The SEC’s internal documents could destroy the case against Ripple over XRP.
As we approach the final chapters of the SEC v. Ripple lawsuit, the exchanges between parties have become harsher and include more details than before.
Recent remarks by Ripple counsel have led legal experts following the case to conclude there is really something compromising for the SEC inside the agency’s internal documents that Judge Netburn has ordered to be produced.
Attorney Jeremy Hogan, partner at the Hogan & Hogan law firm, called it the “smoking gun” in a video where he explained the latest updates in the case.
Reminding that the SEC has gone to extraordinary lengths in order to keep from turning them over, including asking Judge Netburn to reconsider her order and indicating they intend to appeal Judge Netburn’s ruling to Judge Torres if she doesn’t change her mind, attorney Hogan considers the SEC’s legal positions on this to be quite abnormal.
In a previous video, he shared his suspicions that something was off: “There must be something really bad for the SEC. Something that really just destroys the SEC’s case. It must be really bad to justify the legal gymnastics the SEC has been playing on this issue.”
“Spot on the money”, he now says about his suspicion, which may turn out to be that the SEC has previously analyzed XRP and concluded it was not a security.
In the plaintiff’s latest attempt to keep its internal documents away from the lawsuit, the SEC took a part of the Judge’s ruling – “in order for the individual defendants to be found guilty, they must have knowledge of wrongdoing” – and applied it to argue the internal documents related to the Hinman’s speech are not relevant.
“In light of Judge Torres’ Order, it is clear that the SEC’s internal documents – reflecting it’s staff’s thinking about XRP, Bitcoin, Ether, or any other digital asset – have no relevance…”, the SEC stated in the motion.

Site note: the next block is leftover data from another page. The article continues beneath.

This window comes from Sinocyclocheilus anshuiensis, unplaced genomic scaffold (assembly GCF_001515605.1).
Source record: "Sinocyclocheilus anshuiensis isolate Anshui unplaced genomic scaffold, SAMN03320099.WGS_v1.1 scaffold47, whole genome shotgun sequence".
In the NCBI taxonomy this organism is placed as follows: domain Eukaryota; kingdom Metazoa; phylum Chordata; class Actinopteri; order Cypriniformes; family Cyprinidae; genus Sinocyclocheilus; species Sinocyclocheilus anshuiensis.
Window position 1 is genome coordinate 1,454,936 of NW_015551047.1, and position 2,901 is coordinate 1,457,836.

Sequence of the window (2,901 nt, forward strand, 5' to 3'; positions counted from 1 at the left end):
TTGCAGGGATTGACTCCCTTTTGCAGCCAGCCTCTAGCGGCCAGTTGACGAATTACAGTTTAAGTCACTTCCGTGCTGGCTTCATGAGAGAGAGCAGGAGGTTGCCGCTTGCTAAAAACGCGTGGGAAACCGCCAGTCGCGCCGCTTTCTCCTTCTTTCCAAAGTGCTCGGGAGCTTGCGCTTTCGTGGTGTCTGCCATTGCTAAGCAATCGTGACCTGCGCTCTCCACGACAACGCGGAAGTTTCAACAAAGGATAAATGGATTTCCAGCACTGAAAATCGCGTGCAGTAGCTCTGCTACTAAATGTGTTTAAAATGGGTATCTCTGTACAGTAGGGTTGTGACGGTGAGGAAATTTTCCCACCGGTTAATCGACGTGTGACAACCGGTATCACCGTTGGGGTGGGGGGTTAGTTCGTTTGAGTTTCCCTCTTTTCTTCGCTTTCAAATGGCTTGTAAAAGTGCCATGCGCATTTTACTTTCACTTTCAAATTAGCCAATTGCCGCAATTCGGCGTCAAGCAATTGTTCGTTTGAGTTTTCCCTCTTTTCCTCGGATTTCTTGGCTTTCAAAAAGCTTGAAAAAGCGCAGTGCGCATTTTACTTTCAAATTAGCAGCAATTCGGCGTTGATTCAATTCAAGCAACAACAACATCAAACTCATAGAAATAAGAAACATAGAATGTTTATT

Ripple, in its turn, made quite the reveal: that Hinman “potentially” analyzed XRP and concluded it was not a security.
“The SEC should not be permitted to argue to the fact finder that Mr. Garlinghouse and Mr. Larsen were reckless not to recognize that XRP purchasers saw XRP as an investment in a common enterprise while conceilling potentially that the SEC’s own director of corporation finance had analyzed a substantially similar asset (and maybe even XRP itself) and concluded that it was not.”
Attorney Hogan admitted the possibility of a bluff, but that it is more likely that it isn’t.
As to progress in the SEC v. Ripple case, the defendants want to move forward quickly with summary judgment on the main issues in the case: whether XRP is a security and on the fair notice defense.
The SEC, however, is trying to hold them back with more delays by keeping discovery alive. This behavior, which Ripple calls “gamesmanship”, has fueled the harshest language to date.
“Remember all the fireworks and frustration are not stemming from the legal issues in the case. The conflict is that Ripple is trying to move the case forward quickly and the SEC, for whatever reason, is trying to delay, delay, delay”, attorney Hogan explained.
“If Ripple can get those issues to summary judgment and win on either one of those issues, the case against Garlinghouse and Larsen goes away. So, Ripple is saying that since discovery involving those two issues is concluded, we can move forward with the Ripple case on one track and, in the meantime, continue the discovery in other issues related with the individual defendants on another track.
“The SEC, on the other hand, is trying to delay the case by saying that the Ripple case and the individual defendants case is only one case. And Ripple shouldn’t be allowed to move forward until all discovery is concluded in regards to the individual defendants.
“If she agrees with Ripple, they suggested opening briefs on May 22 of this year, which would put us on schedule for a decision in late summer as expected. If the judge agrees with the SEC, a summer 2022 conclusion to this case is probably too optimistic”, he concluded.
The Judge has recently ordered both parties to agree on a briefing schedule for summary judgment.